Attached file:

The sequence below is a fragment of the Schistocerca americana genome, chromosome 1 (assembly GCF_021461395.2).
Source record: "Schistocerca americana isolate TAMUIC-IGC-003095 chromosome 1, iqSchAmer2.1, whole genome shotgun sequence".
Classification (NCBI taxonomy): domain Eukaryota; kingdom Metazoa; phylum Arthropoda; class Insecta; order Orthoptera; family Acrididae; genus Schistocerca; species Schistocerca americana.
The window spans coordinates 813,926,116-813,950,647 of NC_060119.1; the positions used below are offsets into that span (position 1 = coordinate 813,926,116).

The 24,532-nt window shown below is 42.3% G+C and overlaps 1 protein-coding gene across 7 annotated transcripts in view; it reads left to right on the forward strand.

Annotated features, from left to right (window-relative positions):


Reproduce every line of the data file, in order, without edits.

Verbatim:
The sequence below is a fragment of the Schistocerca americana genome, chromosome 1 (assembly GCF_021461395.2).
Source record: "Schistocerca americana isolate TAMUIC-IGC-003095 chromosome 1, iqSchAmer2.1, whole genome shotgun sequence".
Classification (NCBI taxonomy): domain Eukaryota; kingdom Metazoa; phylum Arthropoda; class Insecta; order Orthoptera; family Acrididae; genus Schistocerca; species Schistocerca americana.
The window spans coordinates 813,926,116-813,950,647 of NC_060119.1; the positions used below are offsets into that span (position 1 = coordinate 813,926,116).

The 24,532-nt window shown below is 42.3% G+C and overlaps 1 protein-coding gene across 7 annotated transcripts in view; it reads left to right on the forward strand.

Annotated features, from left to right (window-relative positions):